October 2, 2023

US crude exports hit daily record amid inclement weather – with further challenges ahead

As the dust settles on November crude exports, the impact of winter storms appears to have halted a three-month consecutive streak of record monthly exports. But there is one record achieved in November – that of a high watermark for daily crude exports. On 17 November, after a lone 693 kb loading on the previous day from Houston, some 12.45 Mb were loaded across five ports – the highest volume since the US crude export ban was lifted in late 2015.

Monthly US crude exports tend to start the month off with a low EIA week, with the second half of the month typically stronger than the first. This is a function of monthly contract expiries and a typically backwardated market, which encourages buyers to wait and buy crude at a cheaper price once the previous month’s contract has rolled off the board. This tends to boost exports in the second half of the month. Still, November exports have been struggling to finish with their usual month-end flourish as inclement weather has hit the US Gulf in recent weeks, hampering reverse lightering operations. This added uncertainty and volatility helped exports to achieve their daily record on 17 November.  

About 40% of US crude exports head to Asia, with most of these volumes loaded onto VLCCs; larger vessels make the most economic sense to transport crude further distances. There is only one port in the US Gulf, the Louisiana Offshore Oil Port (LOOP), which can fully load a VLCC, with medium sour Mars crude the usual grade loaded, but there are typically only a couple of VLCC loadings from LOOP per month. The rest of the VLCCs used for US crude exports are either partially loaded at the port of Corpus Christi at Enbridge’s Ingleside terminal or Buckeye’s South Texas Gateway terminal before receiving an additional parcel via reverse lightering in the US Gulf, otherwise, VLCCs are fully reverse lightered in one of the US Gulf’s lightering zones. Hence, winter storms have caused some delays.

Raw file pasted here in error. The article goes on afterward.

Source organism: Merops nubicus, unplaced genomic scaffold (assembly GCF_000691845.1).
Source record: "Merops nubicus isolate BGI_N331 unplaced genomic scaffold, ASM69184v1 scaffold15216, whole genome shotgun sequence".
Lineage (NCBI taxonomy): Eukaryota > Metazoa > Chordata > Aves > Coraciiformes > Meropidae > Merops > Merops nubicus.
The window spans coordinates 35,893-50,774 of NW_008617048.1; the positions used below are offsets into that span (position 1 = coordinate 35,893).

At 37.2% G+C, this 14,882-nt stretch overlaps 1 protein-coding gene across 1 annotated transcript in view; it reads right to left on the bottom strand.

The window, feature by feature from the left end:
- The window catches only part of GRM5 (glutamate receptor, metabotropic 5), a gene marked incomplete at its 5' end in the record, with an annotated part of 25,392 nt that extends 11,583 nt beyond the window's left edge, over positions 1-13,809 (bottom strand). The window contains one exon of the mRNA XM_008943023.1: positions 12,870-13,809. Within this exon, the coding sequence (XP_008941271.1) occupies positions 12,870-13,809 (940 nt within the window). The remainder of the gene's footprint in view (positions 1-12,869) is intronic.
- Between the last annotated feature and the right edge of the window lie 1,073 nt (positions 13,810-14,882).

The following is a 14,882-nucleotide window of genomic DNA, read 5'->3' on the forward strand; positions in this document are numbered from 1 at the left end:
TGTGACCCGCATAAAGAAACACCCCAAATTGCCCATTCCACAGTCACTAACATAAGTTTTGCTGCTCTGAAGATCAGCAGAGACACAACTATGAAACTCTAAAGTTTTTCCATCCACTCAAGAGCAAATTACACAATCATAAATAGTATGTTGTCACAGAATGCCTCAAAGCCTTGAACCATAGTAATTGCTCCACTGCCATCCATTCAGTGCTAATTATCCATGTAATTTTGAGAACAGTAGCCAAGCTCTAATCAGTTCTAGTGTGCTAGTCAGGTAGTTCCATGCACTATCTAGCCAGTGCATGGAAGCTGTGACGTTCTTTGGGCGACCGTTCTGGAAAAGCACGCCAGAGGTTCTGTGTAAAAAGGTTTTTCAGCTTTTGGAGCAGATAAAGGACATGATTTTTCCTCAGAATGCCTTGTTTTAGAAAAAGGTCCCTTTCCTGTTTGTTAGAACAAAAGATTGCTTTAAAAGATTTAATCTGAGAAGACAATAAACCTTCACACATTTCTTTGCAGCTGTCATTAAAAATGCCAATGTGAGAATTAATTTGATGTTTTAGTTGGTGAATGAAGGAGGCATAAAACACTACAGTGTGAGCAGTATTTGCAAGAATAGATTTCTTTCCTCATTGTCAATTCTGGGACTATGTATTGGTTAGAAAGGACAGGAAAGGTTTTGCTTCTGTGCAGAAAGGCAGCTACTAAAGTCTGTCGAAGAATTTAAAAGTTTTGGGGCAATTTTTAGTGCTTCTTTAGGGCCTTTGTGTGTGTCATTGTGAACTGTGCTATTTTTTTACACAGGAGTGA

Asian crude imports from the US by vessel type, kbd

Vast majority of flows are onboard VLCC / ULCCs

Source: Kpler

These storms in the Gulf have also disrupted flows to Europe, given that the region is now taking more VLCCs as it increases its reliance on US crude. Prior to 2022, volumes to Europe predominantly moved on Aframaxes, but given both higher volumes and higher Aframax freight rates as a result of changing Russian crude flows, European buyers have leaned more heavily on VLCCs – particularly during periods of demand weakness (ergo, low freight rates) this year for VLCCs, spurred on by subdued Chinese demand. The majority of the barrels that Europe is taking by VLCC have been light sweet – a reflection of the crude quality of ~85% of US crude that leaves the Gulf Coast, but as Europe has sought sour barrels this year to replace Russian crude, it has also pulled in 5 Mb of sour SPR barrels via Big Hill Sour, West Hackberry Sour and Bryan Mound Sour grades on VLCCs - as well as 3.25 Mb of Mars crude from LOOP.  This is about a

European imports of US crude on VLCCs by crude quality, kbd

Higher volumes into Europe facilitated by greater usage of VLCCs

Source: Kpler

Looking ahead to what could impact US crude exports in the immediate, medium and long term, there are a number of prescient factors that jump out. In the immediate term, elevated freight rates could provide headwinds to US exports as we move into 2023. Aframax freight rates have kicked higher, but so have VLCC rates, mitigating the benefit of a wide Brent-WTI spread, which has been present for much of this year.  

As for the medium term, ExxonMobil’s 250 kbd expansion at its Beaumont refinery (known as BLADE -  Beaumont Light Atmospheric Distillation Expansion) is set to come online in Q2 2023, boosting refining capacity at the facility to 633 kbd – bringing it in line with Motiva’s Port Arthur refinery, the largest in the US and making it the largest refinery expansion in the US in a decade. Given the refinery expansion’s focus on light crude, it could divert light sweet barrels away from the export market and towards domestic consumption instead unless US onshore production keeps ramping up. Offsetting the impact of this expansion could be further refinery closures on the Gulf Coast, with Lyondell Basell’s 264 kbd Houston refinery set to close by the end of next year.  

Finally, for the long-term, Enterprise Products’ Sea Port Oil Terminal (SPOT), a proposed 2 Mbd oil export terminal offshore Texas, is getting closer to becoming a reality after it received federal approval to apply for a permit by the Maritime Administration (MARAD). Given this progress, construction of the terminal could begin in mid-2023, being completed by the end of 2024 and then commissioned in the latter half of 2025.  

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